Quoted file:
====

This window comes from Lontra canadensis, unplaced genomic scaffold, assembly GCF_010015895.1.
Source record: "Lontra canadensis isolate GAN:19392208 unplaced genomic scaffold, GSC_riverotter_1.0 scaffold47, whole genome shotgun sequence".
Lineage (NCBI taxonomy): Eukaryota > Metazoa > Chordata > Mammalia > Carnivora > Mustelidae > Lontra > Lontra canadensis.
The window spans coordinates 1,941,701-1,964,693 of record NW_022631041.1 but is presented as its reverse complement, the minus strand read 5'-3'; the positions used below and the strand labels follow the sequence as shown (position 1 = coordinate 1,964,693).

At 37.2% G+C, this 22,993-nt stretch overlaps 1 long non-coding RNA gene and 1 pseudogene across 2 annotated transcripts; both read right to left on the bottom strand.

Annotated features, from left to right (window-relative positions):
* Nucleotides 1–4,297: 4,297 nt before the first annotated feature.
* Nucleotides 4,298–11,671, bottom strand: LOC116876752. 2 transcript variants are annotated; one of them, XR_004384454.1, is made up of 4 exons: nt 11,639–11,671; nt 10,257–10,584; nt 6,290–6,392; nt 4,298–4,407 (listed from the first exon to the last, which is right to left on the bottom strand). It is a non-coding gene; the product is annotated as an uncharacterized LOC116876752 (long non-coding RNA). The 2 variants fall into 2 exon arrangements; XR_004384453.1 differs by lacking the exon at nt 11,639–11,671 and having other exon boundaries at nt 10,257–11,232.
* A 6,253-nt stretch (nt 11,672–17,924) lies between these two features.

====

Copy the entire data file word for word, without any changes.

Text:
This window comes from Lontra canadensis, unplaced genomic scaffold, assembly GCF_010015895.1.
Source record: "Lontra canadensis isolate GAN:19392208 unplaced genomic scaffold, GSC_riverotter_1.0 scaffold47, whole genome shotgun sequence".
Lineage (NCBI taxonomy): Eukaryota > Metazoa > Chordata > Mammalia > Carnivora > Mustelidae > Lontra > Lontra canadensis.
The window spans coordinates 1,941,701-1,964,693 of record NW_022631041.1 but is presented as its reverse complement, the minus strand read 5'-3'; the positions used below and the strand labels follow the sequence as shown (position 1 = coordinate 1,964,693).

At 37.2% G+C, this 22,993-nt stretch overlaps 1 long non-coding RNA gene and 1 pseudogene across 2 annotated transcripts; both read right to left on the bottom strand.

Annotated features, from left to right (window-relative positions):
* Nucleotides 1–4,297: 4,297 nt before the first annotated feature.
* Nucleotides 4,298–11,671, bottom strand: LOC116876752. 2 transcript variants are annotated; one of them, XR_004384454.1, is made up of 4 exons: nt 11,639–11,671; nt 10,257–10,584; nt 6,290–6,392; nt 4,298–4,407 (listed from the first exon to the last, which is right to left on the bottom strand). It is a non-coding gene; the product is annotated as an uncharacterized LOC116876752 (long non-coding RNA). The 2 variants fall into 2 exon arrangements; XR_004384453.1 differs by lacking the exon at nt 11,639–11,671 and having other exon boundaries at nt 10,257–11,232.
* A 6,253-nt stretch (nt 11,672–17,924) lies between these two features.